Sunday, July 4, 2010

Perhaps you didn’t know

But I have a real fixation with living things that light up.  Whether it’s plant or animal, anything that uses an organic process to produce that eerie glow is just fine with me. And at the most basic level, the process is pretty much the same.

The pigment Luciferin  is the standard, light producing molecule, which interacts with the protein complex luciferase and oxygen to produce a brief, calculated flash, or a sustained glow.

model

originally I wanted this to be my tattoo but please imagine explaining THAT to a dude in Thailand while you’re on a bender. That would have been improvident.

Although this process uses energy from various sources, such as nitric oxide or photosynthesis, the reaction does not generate significant heat, separating it from phosphorescence, immolation or combustion.  This is why people in areas with bioluminescent organisms do not have to pay higher insurance premiums. When a firefly burns down your house, it is just considered plain arson.

combustion bleak house

whoops!

There are a number of common explanations for the evolution of a phenomenon this striking. Fireflies and glow worms use rhythmic arbitrary sequences of emission to attract mates and prey, and to delineate the boundaries of territory.  It’s estimated that about 90% of deep sea marine life use bioluminescence for a wide variety of pedestrian reasons, such as seducing credulous food, frightening predators, or distracting from the existence of those hideous lantern jaws that are apparently mandatory for everything below 30,000 feet.

In comparison, anything you read about the dinoflagellates of Puerto Rico is likely to sound pretty slanderous, since these micro-organisms are basically nature’s favorite party trick, the light-up asshole. In a way I think this assessment is pretty harsh, since it’s never been conclusively admitted by a dinoflagellate that this is the case, but the evidence is as follows:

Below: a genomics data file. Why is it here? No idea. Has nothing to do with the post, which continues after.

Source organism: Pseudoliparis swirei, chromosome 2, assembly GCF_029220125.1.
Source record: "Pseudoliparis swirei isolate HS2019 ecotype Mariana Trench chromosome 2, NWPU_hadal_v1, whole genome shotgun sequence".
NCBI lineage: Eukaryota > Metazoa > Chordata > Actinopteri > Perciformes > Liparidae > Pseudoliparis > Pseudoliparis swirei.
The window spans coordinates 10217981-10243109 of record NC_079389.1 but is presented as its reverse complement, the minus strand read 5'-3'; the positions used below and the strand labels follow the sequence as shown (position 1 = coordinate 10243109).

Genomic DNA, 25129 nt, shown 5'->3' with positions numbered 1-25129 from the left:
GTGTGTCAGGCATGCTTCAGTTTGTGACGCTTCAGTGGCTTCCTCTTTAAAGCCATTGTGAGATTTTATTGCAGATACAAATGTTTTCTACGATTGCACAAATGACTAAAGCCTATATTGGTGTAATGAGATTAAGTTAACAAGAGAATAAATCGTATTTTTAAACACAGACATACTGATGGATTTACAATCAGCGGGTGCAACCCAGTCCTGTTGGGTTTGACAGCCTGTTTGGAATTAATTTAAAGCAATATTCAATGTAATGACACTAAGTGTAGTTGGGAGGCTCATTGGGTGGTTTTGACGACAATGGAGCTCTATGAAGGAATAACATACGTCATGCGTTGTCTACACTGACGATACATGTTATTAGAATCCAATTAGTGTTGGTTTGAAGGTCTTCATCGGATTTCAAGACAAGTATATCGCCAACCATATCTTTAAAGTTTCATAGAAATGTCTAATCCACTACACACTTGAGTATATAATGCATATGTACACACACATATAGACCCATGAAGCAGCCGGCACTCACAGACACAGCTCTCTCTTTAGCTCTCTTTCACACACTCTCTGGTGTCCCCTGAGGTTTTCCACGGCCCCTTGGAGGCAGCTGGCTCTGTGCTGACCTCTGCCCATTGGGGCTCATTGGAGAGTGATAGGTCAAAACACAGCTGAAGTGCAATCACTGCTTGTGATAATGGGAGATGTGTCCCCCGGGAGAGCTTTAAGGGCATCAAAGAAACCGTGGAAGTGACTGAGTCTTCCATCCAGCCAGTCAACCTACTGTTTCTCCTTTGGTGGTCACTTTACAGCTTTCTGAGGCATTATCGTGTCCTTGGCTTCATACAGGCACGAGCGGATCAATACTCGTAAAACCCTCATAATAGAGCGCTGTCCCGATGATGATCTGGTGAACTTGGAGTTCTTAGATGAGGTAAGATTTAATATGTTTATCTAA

Dinoflagellates emit light as a result of movement. The agitation of currents, swimming fish, or the raspy foul breath of a psychotic serial microbe murderer cause them to light up, exuding a radiant halo three times the size of the organism. My personal interpretation of this would be that it intimidates would-be predators, which frankly I can identify with because that is not a characteristic I want to see manifested in my cheerios. HOWEVER, the official explanation of the bioluminescent adaptation is that it attracts bigger predators which will then consume the impending threat. These guys are pretty much the world’s most pernicious stool pigeons. This constitutional failing, however, does not detract from the overall experience of mosquito bay on Vieques Island.

Mosquito bay (COMPLETE APTONYM) is maintained as the world’s brightest bioluminescent bay by mere fortuitous concatenation, and the pusillanimity of early Spanish explorers.

The bay is ringed by the ubiquitous red mangrove, the roots of which release vitamin B12 into the water, and the leaves of which contribute vitamin E as they rot, both necessary nutrients for dinoflagellates.  The salination of Mosquito bay is 40% higher, or 3 times saltier than the ocean. Speedboats with their fatal fluorocarbons are not allowed in the bay. And, last but certainly not least in terms of contributing factors (though perhaps not in terms of character) come the oafish parade of superstitious, cowardly pukes who thought that the devil was possessing just this part of the ocean, which is entirely reasonable, and thus walled it off, allowing the concentration of luminous dinoflagellates to increase prodigiously. Hats off to you chumps!